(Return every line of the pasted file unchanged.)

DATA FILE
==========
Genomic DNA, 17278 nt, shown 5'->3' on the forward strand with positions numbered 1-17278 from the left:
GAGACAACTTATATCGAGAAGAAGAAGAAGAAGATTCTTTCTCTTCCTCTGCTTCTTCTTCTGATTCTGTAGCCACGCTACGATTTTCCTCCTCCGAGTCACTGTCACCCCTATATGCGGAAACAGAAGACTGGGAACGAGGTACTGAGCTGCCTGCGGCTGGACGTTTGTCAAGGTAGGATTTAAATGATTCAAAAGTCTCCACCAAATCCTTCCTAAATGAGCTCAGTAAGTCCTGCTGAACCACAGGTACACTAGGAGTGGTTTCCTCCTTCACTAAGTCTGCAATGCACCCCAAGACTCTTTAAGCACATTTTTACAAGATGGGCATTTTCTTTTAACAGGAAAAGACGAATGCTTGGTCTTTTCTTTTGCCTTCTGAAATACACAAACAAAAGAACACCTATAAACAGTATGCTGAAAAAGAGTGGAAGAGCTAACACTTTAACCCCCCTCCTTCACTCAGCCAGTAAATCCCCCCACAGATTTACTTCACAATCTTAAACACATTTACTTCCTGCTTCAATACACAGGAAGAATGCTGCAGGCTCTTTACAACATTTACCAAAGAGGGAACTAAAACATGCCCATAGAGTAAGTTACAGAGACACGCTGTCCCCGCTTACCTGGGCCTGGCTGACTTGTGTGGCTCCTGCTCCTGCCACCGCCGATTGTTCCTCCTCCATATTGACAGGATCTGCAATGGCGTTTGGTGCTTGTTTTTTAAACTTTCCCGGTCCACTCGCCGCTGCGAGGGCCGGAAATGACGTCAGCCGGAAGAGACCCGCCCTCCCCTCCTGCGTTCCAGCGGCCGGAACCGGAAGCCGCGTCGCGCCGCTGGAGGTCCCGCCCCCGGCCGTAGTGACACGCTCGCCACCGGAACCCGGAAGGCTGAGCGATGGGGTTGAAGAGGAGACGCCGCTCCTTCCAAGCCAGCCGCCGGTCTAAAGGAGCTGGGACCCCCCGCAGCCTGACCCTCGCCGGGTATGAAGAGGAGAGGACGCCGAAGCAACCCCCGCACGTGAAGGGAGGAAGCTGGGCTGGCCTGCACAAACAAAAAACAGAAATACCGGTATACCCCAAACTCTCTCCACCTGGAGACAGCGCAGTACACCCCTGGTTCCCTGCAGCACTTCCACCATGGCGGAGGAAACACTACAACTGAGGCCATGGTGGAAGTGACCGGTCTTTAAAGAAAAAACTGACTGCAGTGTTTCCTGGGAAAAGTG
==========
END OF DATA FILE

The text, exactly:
Genomic DNA, 17278 nt, shown 5'->3' on the forward strand with positions numbered 1-17278 from the left:
GAGACAACTTATATCGAGAAGAAGAAGAAGAAGATTCTTTCTCTTCCTCTGCTTCTTCTTCTGATTCTGTAGCCACGCTACGATTTTCCTCCTCCGAGTCACTGTCACCCCTATATGCGGAAACAGAAGACTGGGAACGAGGTACTGAGCTGCCTGCGGCTGGACGTTTGTCAAGGTAGGATTTAAATGATTCAAAAGTCTCCACCAAATCCTTCCTAAATGAGCTCAGTAAGTCCTGCTGAACCACAGGTACACTAGGAGTGGTTTCCTCCTTCACTAAGTCTGCAATGCACCCCAAGACTCTTTAAGCACATTTTTACAAGATGGGCATTTTCTTTTAACAGGAAAAGACGAATGCTTGGTCTTTTCTTTTGCCTTCTGAAATACACAAACAAAAGAACACCTATAAACAGTATGCTGAAAAAGAGTGGAAGAGCTAACACTTTAACCCCCCTCCTTCACTCAGCCAGTAAATCCCCCCACAGATTTACTTCACAATCTTAAACACATTTACTTCCTGCTTCAATACACAGGAAGAATGCTGCAGGCTCTTTACAACATTTACCAAAGAGGGAACTAAAACATGCCCATAGAGTAAGTTACAGAGACACGCTGTCCCCGCTTACCTGGGCCTGGCTGACTTGTGTGGCTCCTGCTCCTGCCACCGCCGATTGTTCCTCCTCCATATTGACAGGATCTGCAATGGCGTTTGGTGCTTGTTTTTTAAACTTTCCCGGTCCACTCGCCGCTGCGAGGGCCGGAAATGACGTCAGCCGGAAGAGACCCGCCCTCCCCTCCTGCGTTCCAGCGGCCGGAACCGGAAGCCGCGTCGCGCCGCTGGAGGTCCCGCCCCCGGCCGTAGTGACACGCTCGCCACCGGAACCCGGAAGGCTGAGCGATGGGGTTGAAGAGGAGACGCCGCTCCTTCCAAGCCAGCCGCCGGTCTAAAGGAGCTGGGACCCCCCGCAGCCTGACCCTCGCCGGGTATGAAGAGGAGAGGACGCCGAAGCAACCCCCGCACGTGAAGGGAGGAAGCTGGGCTGGCCTGCACAAACAAAAAACAGAAATACCGGTATACCCCAAACTCTCTCCACCTGGAGACAGCGCAGTACACCCCTGGTTCCCTGCAGCACTTCCACCATGGCGGAGGAAACACTACAACTGAGGCCATGGTGGAAGTGACCGGTCTTTAAAGAAAAAACTGACTGCAGTGTTTCCTGGGAAAAGTG